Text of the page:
Charles James Lever.

Lord Kilgobbin : a tale of Ireland in our own time online

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"He is insufferable. I don't know that the man ever dined in
the company of ladies before ; did you remark that he did not open
the door as we left the dinner-room ? and if your brother had not
come over, I should have had to open it for myself. I declare I'm
not sure he stood up as we passed."

" Oh, yes ; I saw him rise from his chair."



" ON THE LEADS." 1G7

" I'll tell you what you dul uot see. You did not see liim open
his napkin at dinner. Ho stole his roll of bread very slyly from the
folds, and then placed the napkin, carefully folded, beside him."

" You seem to have observed him closely, Nina."

" I did so, because I saw enough in his manner to excite suspicion
of his class, and I want to know what Dick means by introducing
him here."

" Papa liked him; at least ho said that after we left the room a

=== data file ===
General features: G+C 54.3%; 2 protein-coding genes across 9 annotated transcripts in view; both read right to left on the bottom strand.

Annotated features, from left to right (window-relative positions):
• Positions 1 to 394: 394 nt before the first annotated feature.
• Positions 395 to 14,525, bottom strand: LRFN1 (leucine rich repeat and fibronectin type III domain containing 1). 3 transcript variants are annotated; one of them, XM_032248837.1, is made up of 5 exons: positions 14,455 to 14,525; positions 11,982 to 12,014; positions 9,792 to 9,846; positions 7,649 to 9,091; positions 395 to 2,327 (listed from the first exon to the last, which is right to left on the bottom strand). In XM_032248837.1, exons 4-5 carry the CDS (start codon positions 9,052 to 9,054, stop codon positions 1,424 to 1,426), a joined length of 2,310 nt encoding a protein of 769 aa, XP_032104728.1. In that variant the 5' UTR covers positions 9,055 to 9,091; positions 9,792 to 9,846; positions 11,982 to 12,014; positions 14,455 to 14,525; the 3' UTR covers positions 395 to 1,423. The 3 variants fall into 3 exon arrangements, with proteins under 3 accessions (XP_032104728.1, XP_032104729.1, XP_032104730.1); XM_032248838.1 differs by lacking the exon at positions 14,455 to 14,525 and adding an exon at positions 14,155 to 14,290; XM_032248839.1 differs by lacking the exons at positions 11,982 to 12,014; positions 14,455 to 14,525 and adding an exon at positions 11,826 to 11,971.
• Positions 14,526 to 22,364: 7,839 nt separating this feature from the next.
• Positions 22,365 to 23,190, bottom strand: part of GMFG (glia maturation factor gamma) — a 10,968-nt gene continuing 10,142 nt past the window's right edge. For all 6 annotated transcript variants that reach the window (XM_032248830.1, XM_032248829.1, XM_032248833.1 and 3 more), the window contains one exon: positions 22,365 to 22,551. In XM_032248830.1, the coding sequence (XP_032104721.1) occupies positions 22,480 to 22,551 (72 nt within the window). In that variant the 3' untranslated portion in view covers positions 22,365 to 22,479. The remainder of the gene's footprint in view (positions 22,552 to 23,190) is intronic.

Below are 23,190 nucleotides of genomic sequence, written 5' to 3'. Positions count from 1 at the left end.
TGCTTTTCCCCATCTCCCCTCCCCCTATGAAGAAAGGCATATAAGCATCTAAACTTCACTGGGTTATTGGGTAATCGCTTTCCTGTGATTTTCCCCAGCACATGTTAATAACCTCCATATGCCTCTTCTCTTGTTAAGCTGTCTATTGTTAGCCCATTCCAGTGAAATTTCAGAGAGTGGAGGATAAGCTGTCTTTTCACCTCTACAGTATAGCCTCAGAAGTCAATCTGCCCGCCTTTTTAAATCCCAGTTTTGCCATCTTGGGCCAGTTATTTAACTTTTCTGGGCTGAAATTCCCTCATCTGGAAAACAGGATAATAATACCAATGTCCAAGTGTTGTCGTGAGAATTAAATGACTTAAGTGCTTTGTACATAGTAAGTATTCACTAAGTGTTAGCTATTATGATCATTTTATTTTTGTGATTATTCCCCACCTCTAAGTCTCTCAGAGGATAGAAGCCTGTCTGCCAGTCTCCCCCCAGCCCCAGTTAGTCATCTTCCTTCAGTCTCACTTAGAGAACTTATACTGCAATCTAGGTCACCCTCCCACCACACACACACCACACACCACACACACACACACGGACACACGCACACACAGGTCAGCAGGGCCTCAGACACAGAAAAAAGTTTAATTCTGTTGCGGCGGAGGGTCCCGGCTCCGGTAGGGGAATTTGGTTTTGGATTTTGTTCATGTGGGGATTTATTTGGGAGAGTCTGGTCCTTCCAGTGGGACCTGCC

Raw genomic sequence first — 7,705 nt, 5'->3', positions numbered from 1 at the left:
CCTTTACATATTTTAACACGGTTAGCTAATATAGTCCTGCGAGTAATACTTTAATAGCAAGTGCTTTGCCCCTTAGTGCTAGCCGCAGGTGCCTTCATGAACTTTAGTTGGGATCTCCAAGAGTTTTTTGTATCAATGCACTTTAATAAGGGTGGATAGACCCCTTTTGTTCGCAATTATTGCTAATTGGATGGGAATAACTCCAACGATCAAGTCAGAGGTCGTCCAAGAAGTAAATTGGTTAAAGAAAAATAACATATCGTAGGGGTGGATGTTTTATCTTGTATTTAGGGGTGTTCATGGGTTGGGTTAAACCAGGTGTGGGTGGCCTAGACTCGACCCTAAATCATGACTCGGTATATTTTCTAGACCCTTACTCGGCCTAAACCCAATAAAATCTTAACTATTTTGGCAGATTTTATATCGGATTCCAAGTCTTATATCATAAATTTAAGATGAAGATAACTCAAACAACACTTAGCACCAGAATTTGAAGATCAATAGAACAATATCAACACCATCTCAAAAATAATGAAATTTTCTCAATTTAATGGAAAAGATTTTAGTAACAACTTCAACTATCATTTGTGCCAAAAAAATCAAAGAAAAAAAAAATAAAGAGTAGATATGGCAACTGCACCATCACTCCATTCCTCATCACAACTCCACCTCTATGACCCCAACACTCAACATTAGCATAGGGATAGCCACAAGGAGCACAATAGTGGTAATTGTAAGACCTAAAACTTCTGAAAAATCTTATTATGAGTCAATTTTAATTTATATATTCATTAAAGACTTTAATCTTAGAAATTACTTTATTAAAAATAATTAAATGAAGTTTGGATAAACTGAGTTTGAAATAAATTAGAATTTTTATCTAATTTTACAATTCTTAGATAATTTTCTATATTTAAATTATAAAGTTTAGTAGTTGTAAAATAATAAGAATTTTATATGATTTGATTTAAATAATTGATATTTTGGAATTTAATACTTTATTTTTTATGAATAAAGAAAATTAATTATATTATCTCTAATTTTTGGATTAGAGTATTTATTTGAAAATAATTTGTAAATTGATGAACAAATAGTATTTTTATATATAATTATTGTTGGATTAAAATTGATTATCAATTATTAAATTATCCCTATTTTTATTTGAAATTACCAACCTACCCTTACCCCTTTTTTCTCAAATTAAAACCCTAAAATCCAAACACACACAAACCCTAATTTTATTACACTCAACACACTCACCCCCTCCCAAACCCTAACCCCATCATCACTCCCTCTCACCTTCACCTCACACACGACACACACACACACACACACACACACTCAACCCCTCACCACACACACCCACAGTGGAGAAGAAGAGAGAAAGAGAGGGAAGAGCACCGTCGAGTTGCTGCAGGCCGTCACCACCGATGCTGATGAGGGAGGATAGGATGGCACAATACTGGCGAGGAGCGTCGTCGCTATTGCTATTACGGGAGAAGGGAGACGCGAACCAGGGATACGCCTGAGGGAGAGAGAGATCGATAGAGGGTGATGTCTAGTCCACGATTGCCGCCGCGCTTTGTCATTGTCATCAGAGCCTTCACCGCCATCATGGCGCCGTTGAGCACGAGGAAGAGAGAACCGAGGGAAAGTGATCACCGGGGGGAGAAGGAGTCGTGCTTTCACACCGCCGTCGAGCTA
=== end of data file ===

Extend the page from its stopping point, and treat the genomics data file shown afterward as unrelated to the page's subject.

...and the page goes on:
good deal of his shyness wore ofl', and that he conversed pleasantly
and well. Above all, he seems to know Ireland perfectly."

" Indeed ! " said she, half- disdainfully.

" So much so that I was heartily sorry to leave the room when I
heard them begin the topic ; but I saw papa wished to have some
talk with him, and I went."

" They were gallant enough not to join us afterwards, though I
think we waited tea till ten."

" Till nigh eleven, Nina ; so that I am sure they must have been
interested in their conversation."

" I hope the explanation excuses them."

"I don't know that they are aware they needed an apology.
Perhaps they were affecting a little of that British insouciance you
spoke of "

" They had better not. It will sit most awkwardly on their Irish
habits."

" Some day or other I'll give you a formal battle on this score,
Nina, and I warn you you'll not come so well out of it."

" Whenever you like. I accept the challenge. Make this
brilliant companion of your brother's the type, and it will test your
cleverness, I promise you. Do you even know his name ? "

" Mr. Daniel, my brother called him ; but I know nothing of his
country or of his belongings."

" Daniel is a Christian name, uot a family name, is it not ? We
have scores of people like that — Tommasini, Riccardi, and such like
— in Italy, but they mean nothing,"

" Our friend below-stairs looks as if that was not his failing. I
should say that he means a good deal."

" Oh, I know you are laughing at my stupid phrase — no matter ;